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Kevin Buck: Fear and loathing in the GOP

Democratic Voices

Posted: June 19, 2012 2:00 a.m.
Updated: June 19, 2012 2:00 a.m.

One of the hallmarks of the Republican Party’s electoral strategy has been its reliance on vague and scary threats to the perceived well-being of America.

For much of my life as a politics junkie, communism and Democrats were the preferred boogie men. I missed the heyday of McCarthyism, blacklists and loyalty oaths, but the 1960s and 1970s certainly had their fair share of political scare tactics.

We even fought the Vietnam War for fear of communist dominoes falling around the world, until they landed on America. And anybody with the temerity to protest against that terrible war was labeled an un-American commie sympathizer.

After Ronald Reagan single-handedly defeated the communists in the Soviet Union, Republicans still had China, Cuba and North Korea to fear and loathe. But China was far too lucrative for American business, so the whole communist part of Red China has been conveniently excused for the sake of profit.

There’s still plenty of hate for the communists in Cuba and North Korea, but not enough fear to make them an effective issue in elections anymore.

With the rise of the Christian right as the political base of the Republican Party, abortion, gays, lesbians, women, immigrants and the poor moved into the crosshairs. These social issues were easily tied to the Democrats, because the Democratic platform supports equality and civil rights for all Americans.

Clearly this political agenda still works for Republican politicians because denying women equal pay and access to health care and fighting full equality for gays and lesbians are still potent political weapons.

The terror attacks on 9/11 added Al Qaeda, terrorists and Muslims in general into the enemies list.

After 11 years of war, Al Qaeda has been decimated, and everybody agrees that terrorists will always be a threat. The old enemies list still works in raising funds, turning out voters and creating animosity, but every campaign needs new enemies.

Since 2010, the enemy of choice has been the “union thugs,” who are apparently the reason for all the economic ills besetting the country today. And by “union thugs,” the Republican Party singles out teachers, police, firefighters and government employees. These are the scapegoats Republicans are now castigating for their greed and blaming for the bankrupting of state and local budgets.

Demonizing unions comes naturally to Republican politicians; American business has been and still is a valued constituent of the Republican Party. Because fair pay and decent working conditions cost business a percentage of what otherwise would be profit, the destruction of labor unions has been a long-time goal.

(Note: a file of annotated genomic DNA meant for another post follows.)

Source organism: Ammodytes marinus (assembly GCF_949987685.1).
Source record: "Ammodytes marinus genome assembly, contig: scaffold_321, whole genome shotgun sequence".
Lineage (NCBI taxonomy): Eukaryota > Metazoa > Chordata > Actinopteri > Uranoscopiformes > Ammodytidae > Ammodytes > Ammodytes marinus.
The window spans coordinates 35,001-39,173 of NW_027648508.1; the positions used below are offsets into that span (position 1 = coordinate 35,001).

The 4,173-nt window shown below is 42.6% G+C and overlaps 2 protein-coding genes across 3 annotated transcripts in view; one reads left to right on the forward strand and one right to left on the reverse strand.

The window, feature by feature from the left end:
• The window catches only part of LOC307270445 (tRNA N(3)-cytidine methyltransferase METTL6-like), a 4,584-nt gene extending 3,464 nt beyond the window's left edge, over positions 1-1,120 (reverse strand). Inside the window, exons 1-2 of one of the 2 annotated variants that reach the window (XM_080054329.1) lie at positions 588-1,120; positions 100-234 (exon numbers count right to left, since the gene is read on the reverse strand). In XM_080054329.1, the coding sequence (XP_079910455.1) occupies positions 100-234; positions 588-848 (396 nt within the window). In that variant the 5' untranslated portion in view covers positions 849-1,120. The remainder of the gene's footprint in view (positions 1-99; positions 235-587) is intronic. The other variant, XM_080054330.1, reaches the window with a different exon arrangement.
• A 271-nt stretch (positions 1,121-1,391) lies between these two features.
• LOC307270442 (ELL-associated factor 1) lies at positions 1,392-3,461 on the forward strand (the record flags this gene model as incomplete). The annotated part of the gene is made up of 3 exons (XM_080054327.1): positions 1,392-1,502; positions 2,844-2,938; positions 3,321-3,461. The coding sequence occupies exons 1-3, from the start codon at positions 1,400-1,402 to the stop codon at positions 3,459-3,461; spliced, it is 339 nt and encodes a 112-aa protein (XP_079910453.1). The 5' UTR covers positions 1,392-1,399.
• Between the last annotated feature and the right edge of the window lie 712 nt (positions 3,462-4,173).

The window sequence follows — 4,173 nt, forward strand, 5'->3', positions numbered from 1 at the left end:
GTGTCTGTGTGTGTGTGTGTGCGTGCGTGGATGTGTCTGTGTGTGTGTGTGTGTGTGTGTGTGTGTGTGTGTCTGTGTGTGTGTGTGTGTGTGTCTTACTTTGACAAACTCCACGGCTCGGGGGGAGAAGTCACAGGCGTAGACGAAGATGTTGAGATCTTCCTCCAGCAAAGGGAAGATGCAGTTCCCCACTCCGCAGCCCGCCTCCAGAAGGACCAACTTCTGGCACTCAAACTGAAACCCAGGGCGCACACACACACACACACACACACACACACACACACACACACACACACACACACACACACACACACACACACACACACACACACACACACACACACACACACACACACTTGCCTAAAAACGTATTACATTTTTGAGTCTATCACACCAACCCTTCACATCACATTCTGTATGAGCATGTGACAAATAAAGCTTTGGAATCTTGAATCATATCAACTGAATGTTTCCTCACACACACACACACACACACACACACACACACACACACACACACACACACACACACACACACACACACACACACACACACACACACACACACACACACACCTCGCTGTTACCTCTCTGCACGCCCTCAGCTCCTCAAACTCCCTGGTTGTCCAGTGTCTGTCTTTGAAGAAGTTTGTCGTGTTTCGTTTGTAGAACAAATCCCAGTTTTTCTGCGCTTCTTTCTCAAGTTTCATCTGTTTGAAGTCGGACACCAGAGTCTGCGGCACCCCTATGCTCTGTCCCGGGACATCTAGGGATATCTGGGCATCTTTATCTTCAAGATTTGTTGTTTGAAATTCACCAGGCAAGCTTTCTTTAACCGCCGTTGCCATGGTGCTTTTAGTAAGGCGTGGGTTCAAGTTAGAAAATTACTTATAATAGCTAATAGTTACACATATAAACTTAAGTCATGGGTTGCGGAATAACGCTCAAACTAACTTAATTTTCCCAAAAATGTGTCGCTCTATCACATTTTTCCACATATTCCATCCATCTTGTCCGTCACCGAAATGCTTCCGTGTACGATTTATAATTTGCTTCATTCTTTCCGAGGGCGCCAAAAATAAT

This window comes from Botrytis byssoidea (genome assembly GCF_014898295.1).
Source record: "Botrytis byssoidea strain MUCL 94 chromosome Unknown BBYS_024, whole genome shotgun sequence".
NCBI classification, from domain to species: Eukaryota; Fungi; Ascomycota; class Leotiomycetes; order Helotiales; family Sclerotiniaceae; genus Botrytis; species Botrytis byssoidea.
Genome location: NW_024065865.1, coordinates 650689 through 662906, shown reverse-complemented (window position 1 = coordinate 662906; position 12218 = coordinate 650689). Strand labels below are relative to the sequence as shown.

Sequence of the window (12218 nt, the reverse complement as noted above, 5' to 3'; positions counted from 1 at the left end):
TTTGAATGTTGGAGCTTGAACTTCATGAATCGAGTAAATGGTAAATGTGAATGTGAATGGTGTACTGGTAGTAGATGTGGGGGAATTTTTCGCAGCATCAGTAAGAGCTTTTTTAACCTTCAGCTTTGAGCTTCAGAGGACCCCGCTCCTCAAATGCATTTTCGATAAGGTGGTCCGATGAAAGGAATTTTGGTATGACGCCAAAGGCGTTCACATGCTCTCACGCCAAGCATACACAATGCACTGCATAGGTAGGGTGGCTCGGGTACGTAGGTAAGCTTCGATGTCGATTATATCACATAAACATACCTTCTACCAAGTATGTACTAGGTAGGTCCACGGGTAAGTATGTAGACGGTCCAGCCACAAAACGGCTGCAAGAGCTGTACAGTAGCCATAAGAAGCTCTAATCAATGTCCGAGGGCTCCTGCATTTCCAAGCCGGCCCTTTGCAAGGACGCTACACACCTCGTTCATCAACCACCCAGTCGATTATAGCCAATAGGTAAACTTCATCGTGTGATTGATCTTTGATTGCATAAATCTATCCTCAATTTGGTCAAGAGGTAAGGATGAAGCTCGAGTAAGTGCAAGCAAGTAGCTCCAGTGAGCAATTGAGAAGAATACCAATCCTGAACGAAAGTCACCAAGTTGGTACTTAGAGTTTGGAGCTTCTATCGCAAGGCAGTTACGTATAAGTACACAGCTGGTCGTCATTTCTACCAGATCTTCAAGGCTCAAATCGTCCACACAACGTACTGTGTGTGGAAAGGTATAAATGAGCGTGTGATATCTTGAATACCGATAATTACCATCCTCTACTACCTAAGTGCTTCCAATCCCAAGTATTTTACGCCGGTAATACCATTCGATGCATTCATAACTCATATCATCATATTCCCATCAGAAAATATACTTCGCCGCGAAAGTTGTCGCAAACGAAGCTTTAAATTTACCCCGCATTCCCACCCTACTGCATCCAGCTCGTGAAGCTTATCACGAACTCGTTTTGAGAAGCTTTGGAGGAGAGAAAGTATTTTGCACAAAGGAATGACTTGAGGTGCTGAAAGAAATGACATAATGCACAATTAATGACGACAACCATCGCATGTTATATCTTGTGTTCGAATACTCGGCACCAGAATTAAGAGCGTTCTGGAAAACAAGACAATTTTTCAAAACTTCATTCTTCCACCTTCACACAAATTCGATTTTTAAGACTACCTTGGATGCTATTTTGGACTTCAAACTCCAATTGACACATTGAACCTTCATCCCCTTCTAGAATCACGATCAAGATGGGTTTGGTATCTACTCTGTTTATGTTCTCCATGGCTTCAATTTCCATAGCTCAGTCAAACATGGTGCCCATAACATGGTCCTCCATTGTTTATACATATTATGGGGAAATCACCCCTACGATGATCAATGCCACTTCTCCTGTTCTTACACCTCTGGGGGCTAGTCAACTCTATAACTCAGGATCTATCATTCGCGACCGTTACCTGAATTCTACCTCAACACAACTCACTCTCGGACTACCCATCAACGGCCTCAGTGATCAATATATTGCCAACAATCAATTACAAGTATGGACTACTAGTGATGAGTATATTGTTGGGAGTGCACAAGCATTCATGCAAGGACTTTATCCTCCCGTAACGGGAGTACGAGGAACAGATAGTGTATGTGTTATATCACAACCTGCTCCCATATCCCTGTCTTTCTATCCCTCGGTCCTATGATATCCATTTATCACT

Unions also provide the Democratic Party a source of campaign contributions to help offset the historic Republican fundraising advantage, so in the zero-sum game of Washington politics, unions must be neutralized if Republicans ever want to achieve a permanent majority.

But unions are not just political entities; unions are people, my friend. They are our children’s teachers, the police, firefighters and first responders who protect us with their lives. They are the people who build and fix our roads, bridges and railroads.

Union members make the movies and television shows we watch, they build cars and staff our governments and until corporations outsourced their jobs, they built the things that proudly carried the label “Made in America.”

Mitt Romney may believe that the “lesson of Wisconsin” is that we need fewer teachers, policemen and firefighters, but I cannot imagine any city or town in America where that is true. Greed is not the motivating factor for public service, teachers do not choose their careers to get rich, they teach to make a living and make a difference.

I find it disturbing that a vulture capitalist, who made his vast fortune bankrupting businesses, firing and laying off workers and raiding their pension funds, has the gall to call teachers greedy.

American politics have never been for the faint of heart and, sadly, fear and loathing often trumps vision and hope when it comes to turning out voters.

But demonizing the very ones who sacrifice riches, fame and power to serve the public, denigrating the people who protect us from calamity and crime, who build and repair the infrastructure we need to grow as a nation and those who teach our children, so the next generation can build on our American greatness — this is just wrong.

Whose work leaves the world a better place: Wall Street bankers and corporate CEOs, or teachers, cops and firefighters?

Republicans may be right about some things, but they are dead wrong about the “union thugs” and their intrinsic value to our society.

Kevin Buck is a Santa Clarita resident. “Democratic Voices” runs Tuesday and rotates among several SCV Democrats. 


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